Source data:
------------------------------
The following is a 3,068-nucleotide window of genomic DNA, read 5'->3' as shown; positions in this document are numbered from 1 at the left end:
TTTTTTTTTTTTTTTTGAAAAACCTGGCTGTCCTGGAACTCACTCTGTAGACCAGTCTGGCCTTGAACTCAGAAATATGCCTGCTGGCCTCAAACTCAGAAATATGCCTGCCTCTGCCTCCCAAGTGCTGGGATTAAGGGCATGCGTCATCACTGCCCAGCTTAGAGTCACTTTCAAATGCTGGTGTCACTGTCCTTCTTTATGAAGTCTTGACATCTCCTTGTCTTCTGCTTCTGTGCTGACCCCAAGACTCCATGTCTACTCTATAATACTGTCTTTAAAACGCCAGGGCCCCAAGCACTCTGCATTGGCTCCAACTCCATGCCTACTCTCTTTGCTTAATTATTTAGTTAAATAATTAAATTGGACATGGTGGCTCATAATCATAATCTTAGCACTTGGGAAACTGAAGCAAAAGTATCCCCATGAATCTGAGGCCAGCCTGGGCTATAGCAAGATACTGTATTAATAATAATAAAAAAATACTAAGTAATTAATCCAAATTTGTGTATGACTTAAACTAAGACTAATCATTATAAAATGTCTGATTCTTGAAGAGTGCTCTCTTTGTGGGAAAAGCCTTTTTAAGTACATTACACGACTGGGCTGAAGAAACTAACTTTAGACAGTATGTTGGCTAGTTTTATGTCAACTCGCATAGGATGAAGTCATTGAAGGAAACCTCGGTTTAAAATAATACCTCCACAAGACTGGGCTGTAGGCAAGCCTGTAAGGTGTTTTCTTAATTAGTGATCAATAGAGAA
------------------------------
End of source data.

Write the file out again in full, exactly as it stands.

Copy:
The following is a 3,068-nucleotide window of genomic DNA, read 5'->3' as shown; positions in this document are numbered from 1 at the left end:
TTTTTTTTTTTTTTTTGAAAAACCTGGCTGTCCTGGAACTCACTCTGTAGACCAGTCTGGCCTTGAACTCAGAAATATGCCTGCTGGCCTCAAACTCAGAAATATGCCTGCCTCTGCCTCCCAAGTGCTGGGATTAAGGGCATGCGTCATCACTGCCCAGCTTAGAGTCACTTTCAAATGCTGGTGTCACTGTCCTTCTTTATGAAGTCTTGACATCTCCTTGTCTTCTGCTTCTGTGCTGACCCCAAGACTCCATGTCTACTCTATAATACTGTCTTTAAAACGCCAGGGCCCCAAGCACTCTGCATTGGCTCCAACTCCATGCCTACTCTCTTTGCTTAATTATTTAGTTAAATAATTAAATTGGACATGGTGGCTCATAATCATAATCTTAGCACTTGGGAAACTGAAGCAAAAGTATCCCCATGAATCTGAGGCCAGCCTGGGCTATAGCAAGATACTGTATTAATAATAATAAAAAAATACTAAGTAATTAATCCAAATTTGTGTATGACTTAAACTAAGACTAATCATTATAAAATGTCTGATTCTTGAAGAGTGCTCTCTTTGTGGGAAAAGCCTTTTTAAGTACATTACACGACTGGGCTGAAGAAACTAACTTTAGACAGTATGTTGGCTAGTTTTATGTCAACTCGCATAGGATGAAGTCATTGAAGGAAACCTCGGTTTAAAATAATACCTCCACAAGACTGGGCTGTAGGCAAGCCTGTAAGGTGTTTTCTTAATTAGTGATCAATAGAGAA